Since there doesn’t exist a synthetic benchmark for how good cable management is yet, I’m afraid you’ll have to run with my own experiences with the case. Focusing on a few key features, such as strength, noise and cooling and anything else that springs to mind, I’ll run down my views of the chassis and tell you what I think.
Im a bit torn on how to award this part of our testing procedure. While the frame of the Level 10 GT is incredibly strong – not even an iota of flex regardless of the force put on it – but the case itself does have a lot of extra plastic. The core of the GT is sturdy as a rock, but the rest of it I can’t say as much more.
Let’s put it this way, your graphics card is more than safe inside the Level 10 GT, but if the chassis gets knocked about, expert some of the plastic extras to come pinging off.
Noise and Cooling
The cooling capabilities of the original Level 10 left much to be desired, but I’m happy to say that the GT variant addresses these issues perfectly. It has three massive fans, two intakes and one exhaust: all of them 20cm in diameter. Not only this but there’s a further 14cm one mounted in the rear, with the potential to add another on the floor panel if you so wanted.
Usually a cooling setup like this will cause some problems noise, wisebut fortunately this case includes a built in fan controller. While it only has two settings, the slower of the two is near whisper quiet, which is more than enough for most enthusiasts. The faster setting delivers a lot more air into the system, but it does get reasonably noiseu. With a CPU cooler, GPU cooler etc in there as well, I’d be wanting to leave things on the quieter settings.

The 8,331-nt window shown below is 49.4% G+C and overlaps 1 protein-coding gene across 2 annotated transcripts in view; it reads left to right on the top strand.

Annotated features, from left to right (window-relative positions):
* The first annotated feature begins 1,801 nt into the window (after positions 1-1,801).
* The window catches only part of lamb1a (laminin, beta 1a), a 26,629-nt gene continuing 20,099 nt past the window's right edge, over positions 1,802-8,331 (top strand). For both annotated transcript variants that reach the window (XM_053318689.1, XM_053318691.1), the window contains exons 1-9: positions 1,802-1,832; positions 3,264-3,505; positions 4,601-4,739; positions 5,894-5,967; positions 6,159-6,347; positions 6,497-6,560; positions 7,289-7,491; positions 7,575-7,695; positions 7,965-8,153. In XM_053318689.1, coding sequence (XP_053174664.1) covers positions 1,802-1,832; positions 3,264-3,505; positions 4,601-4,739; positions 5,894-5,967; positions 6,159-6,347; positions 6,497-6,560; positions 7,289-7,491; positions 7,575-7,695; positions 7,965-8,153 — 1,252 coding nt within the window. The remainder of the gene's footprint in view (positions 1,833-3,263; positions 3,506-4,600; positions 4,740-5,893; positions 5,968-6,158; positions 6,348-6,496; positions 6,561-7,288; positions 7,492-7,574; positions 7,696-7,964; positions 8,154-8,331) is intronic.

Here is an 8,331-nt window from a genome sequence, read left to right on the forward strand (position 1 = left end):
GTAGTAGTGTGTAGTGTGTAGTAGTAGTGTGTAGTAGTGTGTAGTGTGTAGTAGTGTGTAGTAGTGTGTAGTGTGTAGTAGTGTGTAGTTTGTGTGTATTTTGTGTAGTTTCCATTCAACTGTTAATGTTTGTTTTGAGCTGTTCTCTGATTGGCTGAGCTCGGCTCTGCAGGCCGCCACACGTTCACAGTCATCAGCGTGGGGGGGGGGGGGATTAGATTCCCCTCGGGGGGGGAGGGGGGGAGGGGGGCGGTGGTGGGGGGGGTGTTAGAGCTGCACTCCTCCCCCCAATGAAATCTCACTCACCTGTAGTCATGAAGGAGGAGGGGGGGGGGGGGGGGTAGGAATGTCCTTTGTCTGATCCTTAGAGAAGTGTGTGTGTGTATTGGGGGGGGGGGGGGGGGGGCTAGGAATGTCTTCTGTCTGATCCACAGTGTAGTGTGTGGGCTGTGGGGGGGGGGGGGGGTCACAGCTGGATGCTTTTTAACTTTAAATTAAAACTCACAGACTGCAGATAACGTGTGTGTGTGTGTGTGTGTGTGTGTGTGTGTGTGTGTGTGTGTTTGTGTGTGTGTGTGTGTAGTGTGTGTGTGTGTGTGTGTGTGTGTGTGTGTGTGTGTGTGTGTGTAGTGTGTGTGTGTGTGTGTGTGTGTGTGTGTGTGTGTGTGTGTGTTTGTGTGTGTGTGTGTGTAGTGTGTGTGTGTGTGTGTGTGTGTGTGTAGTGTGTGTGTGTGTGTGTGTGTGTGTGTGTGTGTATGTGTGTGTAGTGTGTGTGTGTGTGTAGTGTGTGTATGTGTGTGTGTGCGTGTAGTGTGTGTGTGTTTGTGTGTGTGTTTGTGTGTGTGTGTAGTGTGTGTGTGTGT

The built in LED controller is quite cool, allowing you to switch between different colour displays. The options are blue, red, green and a flashing mix which cycles all the colours together one after the other.
The Level 10 GT is certainly a case that has some very noteworthy features. Thermaltake have included a very robust cable management system with all the pre attached cables coming nicely tidied away. This will please most, though it can be a bit annoying trying to figure out what’s what when it’s already bundled together with everything else. That said, the ammount of holes, rounded corners and cable ties should keep even the messiest of cases nice and kept.
USB 3.0 in the front panel is always nice, though it is the external variety so if you want to make sure of it you’ll have to route the cables round the back and into your motherboard’s native ports. These are backed up by a full array of USB 2.0 ports, an eSata and twin 3.5mm headphone connectors offers about as much connectivity as you’d want.
I also really liked the toolless nature of the whole thing. While the hard drive swapping does feel a bit gimicky and plastic adhorned, its executed pretty well and does keep things nice and simple. It does put a lot of metal inbetween the front intake fan and the internals, but the side mounted one should take care of any lingering hot air. Similarly the optical drive bays utilise some very simple slide in clips that are becoming more and more common in modern chassis; they’re easier than screws and can handle as much weight; why wouldn’t you use them?
Alright I’ll give it to them, I quite like the headphone rest also:
While the original Level 10 would have set you back well over half £500, its newer, perhaps less fancy, rendition will “only” cost you around £200. Pocket change in comparison, but still almost double what you’d spend on most high end cases.